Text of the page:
The Cuban people will vote in a Sept. 25 referendum on a new Family Code, which, if approved, would expand women’s and LGBT+ rights, as well as the concept of the nuclear family. Cubans living outside the country voted on Sept. 18.
The new Code would legalize same-sex marriage, allow same-sex couples to adopt children, promote equal sharing of domestic responsibilities and extend labor rights (including pay) for those who care full-time for children, the elderly and people with disabilities. It would further confirm the right to free abortion, paid family leave and assisted and surrogate pregnancies (but not for profit), and it would fight gender-based violence and expand the rights of children and grandparents.
For example, the Code would establish the right of all Cubans to form a family, regardless of sex or gender identity, thereby recognizing all variety of family forms, including multiparental families and allowing parental rights to be shared among an extended and nontraditional family that could include grandparents, stepparents and surrogate mothers.
And while the right to reproductive choice and reproductive health is being eliminated or severely restricted in the U.S., the new Code strengthens the right to free and safe abortion in a hospital or clinic for all Cubans.
New code ‘protects human dignity’
In the words of Cuban Minister of Justice Oscar Silvera Martinez, the new Code “protects human dignity . . . and eliminates any vestige of discrimination in the family sphere and rejects violence. He further explained that the Code “is for the benefit of all . . . has an inclusive, protective and equal character, does not regulate rigid or pre-established family models and allows the people to solve the conflicts that occur and exercise the rights recognized in that area, taking into account the characteristics, situations and possibilities of each person.”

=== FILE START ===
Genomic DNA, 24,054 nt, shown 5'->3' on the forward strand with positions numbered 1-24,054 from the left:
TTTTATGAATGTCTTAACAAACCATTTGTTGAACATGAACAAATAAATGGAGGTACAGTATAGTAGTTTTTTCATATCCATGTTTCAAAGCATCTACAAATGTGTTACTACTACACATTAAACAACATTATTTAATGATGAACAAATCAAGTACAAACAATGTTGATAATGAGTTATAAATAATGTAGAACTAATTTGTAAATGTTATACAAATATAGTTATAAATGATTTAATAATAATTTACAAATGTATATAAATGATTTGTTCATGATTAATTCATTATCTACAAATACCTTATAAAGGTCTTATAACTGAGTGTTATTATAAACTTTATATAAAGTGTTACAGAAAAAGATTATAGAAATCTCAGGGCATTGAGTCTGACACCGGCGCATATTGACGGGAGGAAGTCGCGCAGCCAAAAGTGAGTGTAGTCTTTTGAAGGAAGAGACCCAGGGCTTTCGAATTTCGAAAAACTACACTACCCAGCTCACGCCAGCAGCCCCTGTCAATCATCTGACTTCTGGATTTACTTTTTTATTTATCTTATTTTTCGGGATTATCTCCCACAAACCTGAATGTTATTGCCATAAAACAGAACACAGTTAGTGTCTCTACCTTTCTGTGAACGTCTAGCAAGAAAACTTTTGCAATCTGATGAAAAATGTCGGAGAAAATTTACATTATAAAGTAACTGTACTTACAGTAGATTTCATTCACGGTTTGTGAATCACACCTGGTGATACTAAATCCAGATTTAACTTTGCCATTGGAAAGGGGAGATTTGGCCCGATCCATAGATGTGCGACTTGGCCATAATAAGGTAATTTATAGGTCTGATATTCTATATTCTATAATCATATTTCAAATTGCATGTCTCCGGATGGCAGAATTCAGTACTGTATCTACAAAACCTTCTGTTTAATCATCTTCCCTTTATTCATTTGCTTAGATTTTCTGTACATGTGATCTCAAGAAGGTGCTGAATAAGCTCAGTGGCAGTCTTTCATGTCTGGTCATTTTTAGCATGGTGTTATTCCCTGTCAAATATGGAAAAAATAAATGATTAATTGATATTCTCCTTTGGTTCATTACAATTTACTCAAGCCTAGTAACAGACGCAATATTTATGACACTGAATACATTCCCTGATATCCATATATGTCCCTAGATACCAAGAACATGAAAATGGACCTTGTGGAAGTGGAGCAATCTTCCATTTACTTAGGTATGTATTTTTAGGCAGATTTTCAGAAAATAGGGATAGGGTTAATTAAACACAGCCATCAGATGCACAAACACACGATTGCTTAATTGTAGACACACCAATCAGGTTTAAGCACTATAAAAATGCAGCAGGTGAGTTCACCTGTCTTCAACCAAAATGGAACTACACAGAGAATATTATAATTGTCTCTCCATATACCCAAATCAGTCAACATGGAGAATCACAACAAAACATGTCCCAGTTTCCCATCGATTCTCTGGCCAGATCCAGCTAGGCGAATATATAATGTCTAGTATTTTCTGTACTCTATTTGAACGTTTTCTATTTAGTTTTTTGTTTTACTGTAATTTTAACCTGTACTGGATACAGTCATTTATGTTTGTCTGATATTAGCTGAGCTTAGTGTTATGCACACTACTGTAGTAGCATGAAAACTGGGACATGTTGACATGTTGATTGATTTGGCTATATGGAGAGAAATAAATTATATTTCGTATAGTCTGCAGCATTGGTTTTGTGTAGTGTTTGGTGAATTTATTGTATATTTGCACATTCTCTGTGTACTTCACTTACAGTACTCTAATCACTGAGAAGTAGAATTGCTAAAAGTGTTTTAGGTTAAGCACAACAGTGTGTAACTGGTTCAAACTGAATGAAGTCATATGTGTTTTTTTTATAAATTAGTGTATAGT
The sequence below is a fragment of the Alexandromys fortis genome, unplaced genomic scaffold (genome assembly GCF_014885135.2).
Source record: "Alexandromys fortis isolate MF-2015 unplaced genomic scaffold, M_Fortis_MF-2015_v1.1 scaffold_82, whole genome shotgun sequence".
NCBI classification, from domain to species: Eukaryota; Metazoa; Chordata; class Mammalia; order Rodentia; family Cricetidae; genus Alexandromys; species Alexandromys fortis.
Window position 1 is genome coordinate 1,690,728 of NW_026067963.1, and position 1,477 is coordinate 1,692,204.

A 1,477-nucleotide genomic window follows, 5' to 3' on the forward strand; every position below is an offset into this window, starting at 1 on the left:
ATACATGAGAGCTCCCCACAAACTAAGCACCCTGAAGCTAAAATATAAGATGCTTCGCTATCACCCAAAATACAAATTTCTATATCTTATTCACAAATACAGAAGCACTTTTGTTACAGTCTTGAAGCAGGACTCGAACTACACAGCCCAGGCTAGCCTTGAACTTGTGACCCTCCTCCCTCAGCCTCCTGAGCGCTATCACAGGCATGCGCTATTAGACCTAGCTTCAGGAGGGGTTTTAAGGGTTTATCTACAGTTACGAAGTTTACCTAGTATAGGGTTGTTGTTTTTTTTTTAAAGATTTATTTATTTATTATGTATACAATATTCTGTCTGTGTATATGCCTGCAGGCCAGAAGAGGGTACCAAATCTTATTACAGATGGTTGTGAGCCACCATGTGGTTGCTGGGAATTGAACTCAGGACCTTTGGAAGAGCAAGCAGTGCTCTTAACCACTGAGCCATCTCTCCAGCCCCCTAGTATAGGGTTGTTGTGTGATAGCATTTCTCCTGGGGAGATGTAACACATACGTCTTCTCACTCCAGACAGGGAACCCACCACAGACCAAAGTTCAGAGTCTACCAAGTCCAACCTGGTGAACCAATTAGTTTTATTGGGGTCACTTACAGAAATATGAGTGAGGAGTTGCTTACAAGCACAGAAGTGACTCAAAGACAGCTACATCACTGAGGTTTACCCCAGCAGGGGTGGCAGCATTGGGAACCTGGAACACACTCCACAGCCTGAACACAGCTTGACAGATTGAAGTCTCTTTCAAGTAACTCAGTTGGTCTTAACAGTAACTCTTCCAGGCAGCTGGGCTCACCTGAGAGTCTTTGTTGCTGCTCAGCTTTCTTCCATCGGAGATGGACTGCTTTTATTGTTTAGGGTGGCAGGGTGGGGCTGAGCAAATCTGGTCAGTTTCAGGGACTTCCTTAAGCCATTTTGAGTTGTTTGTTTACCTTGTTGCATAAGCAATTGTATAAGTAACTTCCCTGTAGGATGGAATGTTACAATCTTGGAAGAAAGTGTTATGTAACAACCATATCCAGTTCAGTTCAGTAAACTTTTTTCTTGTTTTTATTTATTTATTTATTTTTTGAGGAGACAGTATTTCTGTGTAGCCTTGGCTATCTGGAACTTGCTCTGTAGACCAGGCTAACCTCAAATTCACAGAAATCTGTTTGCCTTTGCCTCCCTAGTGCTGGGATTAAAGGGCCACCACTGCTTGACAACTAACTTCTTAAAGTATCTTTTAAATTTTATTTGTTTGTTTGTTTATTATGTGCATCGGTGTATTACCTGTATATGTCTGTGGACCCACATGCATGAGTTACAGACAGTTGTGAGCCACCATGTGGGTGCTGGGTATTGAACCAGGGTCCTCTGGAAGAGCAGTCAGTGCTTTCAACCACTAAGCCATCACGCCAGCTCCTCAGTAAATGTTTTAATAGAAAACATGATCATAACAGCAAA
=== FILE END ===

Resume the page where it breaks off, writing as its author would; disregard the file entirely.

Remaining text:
The referendum is the culmination of a years-long democratic process of discussion and debate among the Cuban people to update the 1975 Code, which codified gender equality in law — a process mandated by the new Constitution that was passed in 2019. A drafting commission began working on a new Code in 2019 and in 2021 presented 22 versions to the National Assembly of People’s Power, which approved a draft to then be submitted to the people for discussion and debate.
Between February and April, nearly 6.5 million Cubans took part in more than 79,000 meetings facilitated by the Federation of Cuban Women, the Committees to Defend the Revolution (CDRs) and other community organizations to offer proposals and amendments to the proposed Code. Over 400,000 proposals were offered by the people, which were submitted to the National Assembly of People’s Power for evaluation and then returned to the people again for further discussion and proposals.
The proposed Code to be voted on this month represents the 25th draft and was unanimously approved by the National Assembly, after evaluating the thousands of proposals submitted.
Unlike in the U.S., where state after state is making it more difficult for people of color and poor and working people to vote, all Cuban citizens and residents are automatically registered to vote at age 16 and can cast a ballot in the referendum.
Bill Sacks has been an organizer and participant with the Venceremos Brigade, breaking the travel blockade to Cuba, for over 50 years.